And, if you find yourself at a natural pause in your tasks, choose not to scramble to the next one. Instead, extend that pause for a few minutes.

I realize that there are lots of life situations where rest isn’t easy to come by, when things are incredibly hectic, when you are under a lot of pressure, when your time isn’t your own. I still hope that you can take advantage of any opportunity for rest that arises or that you can create – even if it is spending an extra minute in the car, in the shower, or standing still and breathing slowly while the kettle boils.

You deserve to feel good.

You deserve to have ease.

You deserve to rest.

And your breaks don’t depend on proving how hard you worked beforehand.

Here’s a gold star for your efforts to include more rest in your day: ⭐️

Go Team! Get some rest!

And here’s a purple starfish to inspire you to, as my Dad says, “Hove off like a tourist.”

A purple starfish and a few shellfish on rocks in a touch tank
Okay, so this starfish isn’t gold but it is illustrating my point nicely. Find your own (possibly metaphorical) rock and sprawl out for a rest, mentally and/or physically, whenever you need it…maybe even before. Image description: a light purple starfish is resting on a rock in an aquatic touch tank. Ceiling lights are reflected right above the starfish on the surface of the water and there are more rocks and some shellfish in the tank.

Speaking of being a tourist, I took the photo above in the Interpretation Centre at Terra Nova National Park a few years back.

PS – No matter what you do about your rest situation, please don’t be hard on yourself for how challenging it is to fit rest into your day. Just do what you can and be kind to yourself about it, pretty please. 💚

fitness · motivation · rest · self care · time

Go Team: Adjust Accordingly

Here in Canada, most of us had a long weekend and we’re starting our week on Tuesday instead of Monday.

We had an unusual Monday and now we are heading into a short work week.

Image description: a GIF of a stick person who is rapidly alternating between lying on their bed and jumping ​up to sit at their computer and work while an analog clock spins rapidly on the wall above.
I hate how short weeks can end up feeling like this. Image description: a GIF of a stick person who is rapidly alternating between lying on their bed and jumping up to sit at their computer and work while an analog clock spins rapidly on the wall above.

How many of us have adjusted our schedules and expectations accordingly?

It’s a trap I fall into on the regular – my schedule or capacity* is altered in some way and yet I still try to do as much work/keep the same routine/fit AllOfTheThings in despite having less time or less energy.

​. Image description: a GIF of a black cat with white paws that walks under a cardboard box that is being held up with a stick. The cat bats the stick with its paw and the box falls down and traps the cat beneath.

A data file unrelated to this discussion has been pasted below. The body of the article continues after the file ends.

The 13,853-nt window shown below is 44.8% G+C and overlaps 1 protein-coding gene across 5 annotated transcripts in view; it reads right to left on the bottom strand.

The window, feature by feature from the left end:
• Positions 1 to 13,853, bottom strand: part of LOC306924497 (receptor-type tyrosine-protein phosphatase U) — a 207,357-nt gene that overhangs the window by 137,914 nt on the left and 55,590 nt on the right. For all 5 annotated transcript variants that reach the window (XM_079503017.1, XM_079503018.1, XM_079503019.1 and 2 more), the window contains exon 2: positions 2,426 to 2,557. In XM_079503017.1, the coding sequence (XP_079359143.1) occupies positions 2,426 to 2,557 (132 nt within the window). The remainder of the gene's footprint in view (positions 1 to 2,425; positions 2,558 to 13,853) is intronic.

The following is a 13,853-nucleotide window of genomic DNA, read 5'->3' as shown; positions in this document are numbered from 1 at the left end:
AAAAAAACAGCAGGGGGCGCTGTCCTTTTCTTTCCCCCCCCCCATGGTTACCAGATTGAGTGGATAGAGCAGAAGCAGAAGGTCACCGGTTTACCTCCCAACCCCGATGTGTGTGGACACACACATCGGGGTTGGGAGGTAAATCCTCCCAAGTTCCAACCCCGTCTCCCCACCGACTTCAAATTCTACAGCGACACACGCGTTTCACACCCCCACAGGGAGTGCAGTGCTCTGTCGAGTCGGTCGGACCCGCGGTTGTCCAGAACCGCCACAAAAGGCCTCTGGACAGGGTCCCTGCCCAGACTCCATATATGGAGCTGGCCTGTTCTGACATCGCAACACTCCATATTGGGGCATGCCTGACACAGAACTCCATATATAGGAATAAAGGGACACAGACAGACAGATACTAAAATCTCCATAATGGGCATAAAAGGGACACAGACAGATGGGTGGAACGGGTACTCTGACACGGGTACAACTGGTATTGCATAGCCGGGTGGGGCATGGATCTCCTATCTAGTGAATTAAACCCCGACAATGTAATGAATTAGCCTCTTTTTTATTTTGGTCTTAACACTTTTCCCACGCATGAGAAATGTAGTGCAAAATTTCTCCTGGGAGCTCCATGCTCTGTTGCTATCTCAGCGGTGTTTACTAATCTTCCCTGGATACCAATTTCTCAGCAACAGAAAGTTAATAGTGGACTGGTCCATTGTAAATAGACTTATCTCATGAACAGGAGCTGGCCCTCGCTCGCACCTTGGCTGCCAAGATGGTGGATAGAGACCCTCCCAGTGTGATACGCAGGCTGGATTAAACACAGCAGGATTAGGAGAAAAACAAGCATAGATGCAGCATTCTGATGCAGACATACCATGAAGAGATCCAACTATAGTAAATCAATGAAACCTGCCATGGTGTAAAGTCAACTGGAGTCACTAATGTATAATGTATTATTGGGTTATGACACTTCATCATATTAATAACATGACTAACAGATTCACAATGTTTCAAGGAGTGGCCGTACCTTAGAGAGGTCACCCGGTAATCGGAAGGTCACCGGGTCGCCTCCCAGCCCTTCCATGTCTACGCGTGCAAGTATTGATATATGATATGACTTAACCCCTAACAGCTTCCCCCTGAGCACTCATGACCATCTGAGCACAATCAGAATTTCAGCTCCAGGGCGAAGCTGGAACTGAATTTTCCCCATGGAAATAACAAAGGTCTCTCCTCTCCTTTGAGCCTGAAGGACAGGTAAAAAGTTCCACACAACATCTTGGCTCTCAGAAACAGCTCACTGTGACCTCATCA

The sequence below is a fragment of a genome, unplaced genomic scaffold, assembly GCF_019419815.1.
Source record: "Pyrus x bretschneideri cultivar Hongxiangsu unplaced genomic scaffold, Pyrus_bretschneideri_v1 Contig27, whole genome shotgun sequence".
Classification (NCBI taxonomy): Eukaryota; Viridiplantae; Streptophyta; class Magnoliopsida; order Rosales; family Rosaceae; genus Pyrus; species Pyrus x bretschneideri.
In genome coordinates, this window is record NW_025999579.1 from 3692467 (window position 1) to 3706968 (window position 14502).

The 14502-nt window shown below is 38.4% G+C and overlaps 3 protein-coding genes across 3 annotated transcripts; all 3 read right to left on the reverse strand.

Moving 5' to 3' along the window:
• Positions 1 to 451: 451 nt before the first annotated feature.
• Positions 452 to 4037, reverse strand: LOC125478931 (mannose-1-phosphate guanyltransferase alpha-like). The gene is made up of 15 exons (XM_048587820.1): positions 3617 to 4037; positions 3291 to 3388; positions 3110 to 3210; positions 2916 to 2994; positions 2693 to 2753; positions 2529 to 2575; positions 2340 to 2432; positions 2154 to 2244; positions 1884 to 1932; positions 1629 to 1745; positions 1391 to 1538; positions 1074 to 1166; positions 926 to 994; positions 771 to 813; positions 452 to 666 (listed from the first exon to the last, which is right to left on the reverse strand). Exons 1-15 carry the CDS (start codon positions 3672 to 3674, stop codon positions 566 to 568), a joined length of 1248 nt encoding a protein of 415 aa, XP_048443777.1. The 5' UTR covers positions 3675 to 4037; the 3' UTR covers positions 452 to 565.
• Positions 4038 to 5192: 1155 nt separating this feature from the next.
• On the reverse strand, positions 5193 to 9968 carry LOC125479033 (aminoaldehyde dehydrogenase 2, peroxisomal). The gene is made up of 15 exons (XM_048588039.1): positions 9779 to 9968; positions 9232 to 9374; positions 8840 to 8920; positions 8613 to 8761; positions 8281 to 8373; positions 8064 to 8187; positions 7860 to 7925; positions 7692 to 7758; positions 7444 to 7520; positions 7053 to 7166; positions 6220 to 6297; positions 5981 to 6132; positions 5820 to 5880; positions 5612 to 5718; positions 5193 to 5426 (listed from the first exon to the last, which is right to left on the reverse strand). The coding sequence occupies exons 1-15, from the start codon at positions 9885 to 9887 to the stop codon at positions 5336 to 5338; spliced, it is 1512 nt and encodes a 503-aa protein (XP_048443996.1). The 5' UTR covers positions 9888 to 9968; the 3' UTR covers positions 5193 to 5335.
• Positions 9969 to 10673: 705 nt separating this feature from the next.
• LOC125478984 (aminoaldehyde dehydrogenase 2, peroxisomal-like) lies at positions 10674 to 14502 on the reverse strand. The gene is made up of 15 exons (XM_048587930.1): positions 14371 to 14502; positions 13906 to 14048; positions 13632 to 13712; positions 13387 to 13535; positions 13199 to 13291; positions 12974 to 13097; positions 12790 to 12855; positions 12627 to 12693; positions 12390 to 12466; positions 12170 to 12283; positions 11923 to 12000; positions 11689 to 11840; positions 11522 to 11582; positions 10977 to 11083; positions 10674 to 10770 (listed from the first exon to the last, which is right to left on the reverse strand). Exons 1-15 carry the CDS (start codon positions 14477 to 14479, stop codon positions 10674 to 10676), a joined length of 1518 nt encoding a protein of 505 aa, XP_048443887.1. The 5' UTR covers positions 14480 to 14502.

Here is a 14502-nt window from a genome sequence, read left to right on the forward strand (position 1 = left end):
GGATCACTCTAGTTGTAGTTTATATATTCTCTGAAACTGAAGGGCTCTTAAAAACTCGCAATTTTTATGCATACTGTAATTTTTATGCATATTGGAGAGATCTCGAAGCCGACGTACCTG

Sometimes, despite our best efforts, you accidentally make things worse for yourself. Image description: a GIF of a black cat with white paws that walks under a cardboard box that is being held up with a stick. The cat bats the stick with its paw and the box falls down and traps the cat beneath.

This happens to me most often when I’m not paying close attention, when I forget to take stock of how much I am trying to fit into my schedule. During short weeks like this, I’m especially prone to it.

Trying to cram the same amount of stuff into a smaller container is a direct route to extra stress and frustration, and to a persistent feeling of ‘not measuring up.’

And it doesn’t matter if the ‘stuff’ you are trying to cram in is work-related, fitness-related, or personal. The issue is that we have set expectations that are way too high for us to meet.

In this case, it’s about time and about routines, but a mismatch of expectations and capacity about any goals or plans that we have set for ourselves can lead to those same feelings.

So, Team, whether you are heading into a short week, or an ordinary one, and whether your expectations are around your work, your workouts, or about anything else, I’m inviting you to pause for a moment and think about whether they match your capacity.

If there’s a mismatch, please don’t be hard on yourself.

We all fall into that trap sometimes.

Instead, why not reevaluate your time and your expectations and adjust accordingly?

Your brain will thank you.

As always, I’d like to offer your gold star for your efforts. In fact, here’s a whole bunch of gold stars – adjusting your expectations will take a lot of little efforts over and over so it makes sense to offer you a lot of little gold stars in recognition of those efforts.

Image description: hundreds of small shiny gold stars ‘shooting’ toward the screen against a black background.​
Image description: hundreds of small shiny gold stars ‘shooting’ toward the screen against a black background.